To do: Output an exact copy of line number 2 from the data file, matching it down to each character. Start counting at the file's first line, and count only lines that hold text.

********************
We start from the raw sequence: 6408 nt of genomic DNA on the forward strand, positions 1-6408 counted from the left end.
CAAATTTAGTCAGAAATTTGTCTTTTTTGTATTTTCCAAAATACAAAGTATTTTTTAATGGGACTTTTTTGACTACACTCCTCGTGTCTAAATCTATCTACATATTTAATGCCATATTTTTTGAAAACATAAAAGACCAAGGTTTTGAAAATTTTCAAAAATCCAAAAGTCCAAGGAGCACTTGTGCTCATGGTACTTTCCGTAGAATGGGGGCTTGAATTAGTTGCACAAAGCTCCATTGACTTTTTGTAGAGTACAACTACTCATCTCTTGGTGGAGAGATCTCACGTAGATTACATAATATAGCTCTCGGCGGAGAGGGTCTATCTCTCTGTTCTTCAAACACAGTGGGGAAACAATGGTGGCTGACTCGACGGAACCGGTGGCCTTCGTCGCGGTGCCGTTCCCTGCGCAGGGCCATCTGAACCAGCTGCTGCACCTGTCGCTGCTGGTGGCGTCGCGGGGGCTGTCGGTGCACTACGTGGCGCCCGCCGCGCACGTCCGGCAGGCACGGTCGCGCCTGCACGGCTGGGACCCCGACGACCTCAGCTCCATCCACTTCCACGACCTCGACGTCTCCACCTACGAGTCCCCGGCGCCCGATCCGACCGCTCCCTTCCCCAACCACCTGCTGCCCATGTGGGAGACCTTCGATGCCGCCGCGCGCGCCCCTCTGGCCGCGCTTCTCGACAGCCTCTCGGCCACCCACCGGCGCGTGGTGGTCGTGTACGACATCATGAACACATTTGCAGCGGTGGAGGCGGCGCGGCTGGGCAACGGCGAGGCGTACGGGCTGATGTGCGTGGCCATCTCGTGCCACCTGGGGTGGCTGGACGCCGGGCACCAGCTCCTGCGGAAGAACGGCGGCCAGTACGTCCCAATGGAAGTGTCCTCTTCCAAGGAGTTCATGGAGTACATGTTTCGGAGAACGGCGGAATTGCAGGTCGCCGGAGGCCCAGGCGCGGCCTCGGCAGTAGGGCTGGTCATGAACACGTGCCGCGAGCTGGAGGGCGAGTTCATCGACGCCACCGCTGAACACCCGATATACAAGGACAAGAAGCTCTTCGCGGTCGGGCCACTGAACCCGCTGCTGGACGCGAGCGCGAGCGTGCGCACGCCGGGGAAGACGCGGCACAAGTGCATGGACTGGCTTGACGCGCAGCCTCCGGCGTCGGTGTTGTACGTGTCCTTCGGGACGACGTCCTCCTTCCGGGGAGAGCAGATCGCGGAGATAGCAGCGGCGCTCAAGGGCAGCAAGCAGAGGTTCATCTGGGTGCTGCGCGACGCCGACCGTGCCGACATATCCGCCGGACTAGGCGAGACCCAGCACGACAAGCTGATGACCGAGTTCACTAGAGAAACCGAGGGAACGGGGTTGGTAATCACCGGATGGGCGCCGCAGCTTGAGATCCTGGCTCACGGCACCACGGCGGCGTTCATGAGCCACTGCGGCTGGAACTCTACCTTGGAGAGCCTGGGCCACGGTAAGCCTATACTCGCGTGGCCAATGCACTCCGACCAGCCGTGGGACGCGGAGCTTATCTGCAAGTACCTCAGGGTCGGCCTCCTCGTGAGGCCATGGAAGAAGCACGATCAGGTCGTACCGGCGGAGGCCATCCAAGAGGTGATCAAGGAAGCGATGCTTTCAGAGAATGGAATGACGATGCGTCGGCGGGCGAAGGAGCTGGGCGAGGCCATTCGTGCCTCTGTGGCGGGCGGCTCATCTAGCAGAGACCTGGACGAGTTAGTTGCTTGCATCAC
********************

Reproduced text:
CAAATTTAGTCAGAAATTTGTCTTTTTTGTATTTTCCAAAATACAAAGTATTTTTTAATGGGACTTTTTTGACTACACTCCTCGTGTCTAAATCTATCTACATATTTAATGCCATATTTTTTGAAAACATAAAAGACCAAGGTTTTGAAAATTTTCAAAAATCCAAAAGTCCAAGGAGCACTTGTGCTCATGGTACTTTCCGTAGAATGGGGGCTTGAATTAGTTGCACAAAGCTCCATTGACTTTTTGTAGAGTACAACTACTCATCTCTTGGTGGAGAGATCTCACGTAGATTACATAATATAGCTCTCGGCGGAGAGGGTCTATCTCTCTGTTCTTCAAACACAGTGGGGAAACAATGGTGGCTGACTCGACGGAACCGGTGGCCTTCGTCGCGGTGCCGTTCCCTGCGCAGGGCCATCTGAACCAGCTGCTGCACCTGTCGCTGCTGGTGGCGTCGCGGGGGCTGTCGGTGCACTACGTGGCGCCCGCCGCGCACGTCCGGCAGGCACGGTCGCGCCTGCACGGCTGGGACCCCGACGACCTCAGCTCCATCCACTTCCACGACCTCGACGTCTCCACCTACGAGTCCCCGGCGCCCGATCCGACCGCTCCCTTCCCCAACCACCTGCTGCCCATGTGGGAGACCTTCGATGCCGCCGCGCGCGCCCCTCTGGCCGCGCTTCTCGACAGCCTCTCGGCCACCCACCGGCGCGTGGTGGTCGTGTACGACATCATGAACACATTTGCAGCGGTGGAGGCGGCGCGGCTGGGCAACGGCGAGGCGTACGGGCTGATGTGCGTGGCCATCTCGTGCCACCTGGGGTGGCTGGACGCCGGGCACCAGCTCCTGCGGAAGAACGGCGGCCAGTACGTCCCAATGGAAGTGTCCTCTTCCAAGGAGTTCATGGAGTACATGTTTCGGAGAACGGCGGAATTGCAGGTCGCCGGAGGCCCAGGCGCGGCCTCGGCAGTAGGGCTGGTCATGAACACGTGCCGCGAGCTGGAGGGCGAGTTCATCGACGCCACCGCTGAACACCCGATATACAAGGACAAGAAGCTCTTCGCGGTCGGGCCACTGAACCCGCTGCTGGACGCGAGCGCGAGCGTGCGCACGCCGGGGAAGACGCGGCACAAGTGCATGGACTGGCTTGACGCGCAGCCTCCGGCGTCGGTGTTGTACGTGTCCTTCGGGACGACGTCCTCCTTCCGGGGAGAGCAGATCGCGGAGATAGCAGCGGCGCTCAAGGGCAGCAAGCAGAGGTTCATCTGGGTGCTGCGCGACGCCGACCGTGCCGACATATCCGCCGGACTAGGCGAGACCCAGCACGACAAGCTGATGACCGAGTTCACTAGAGAAACCGAGGGAACGGGGTTGGTAATCACCGGATGGGCGCCGCAGCTTGAGATCCTGGCTCACGGCACCACGGCGGCGTTCATGAGCCACTGCGGCTGGAACTCTACCTTGGAGAGCCTGGGCCACGGTAAGCCTATACTCGCGTGGCCAATGCACTCCGACCAGCCGTGGGACGCGGAGCTTATCTGCAAGTACCTCAGGGTCGGCCTCCTCGTGAGGCCATGGAAGAAGCACGATCAGGTCGTACCGGCGGAGGCCATCCAAGAGGTGATCAAGGAAGCGATGCTTTCAGAGAATGGAATGACGATGCGTCGGCGGGCGAAGGAGCTGGGCGAGGCCATTCGTGCCTCTGTGGCGGGCGGCTCATCTAGCAGAGACCTGGACGAGTTAGTTGCTTGCATCAC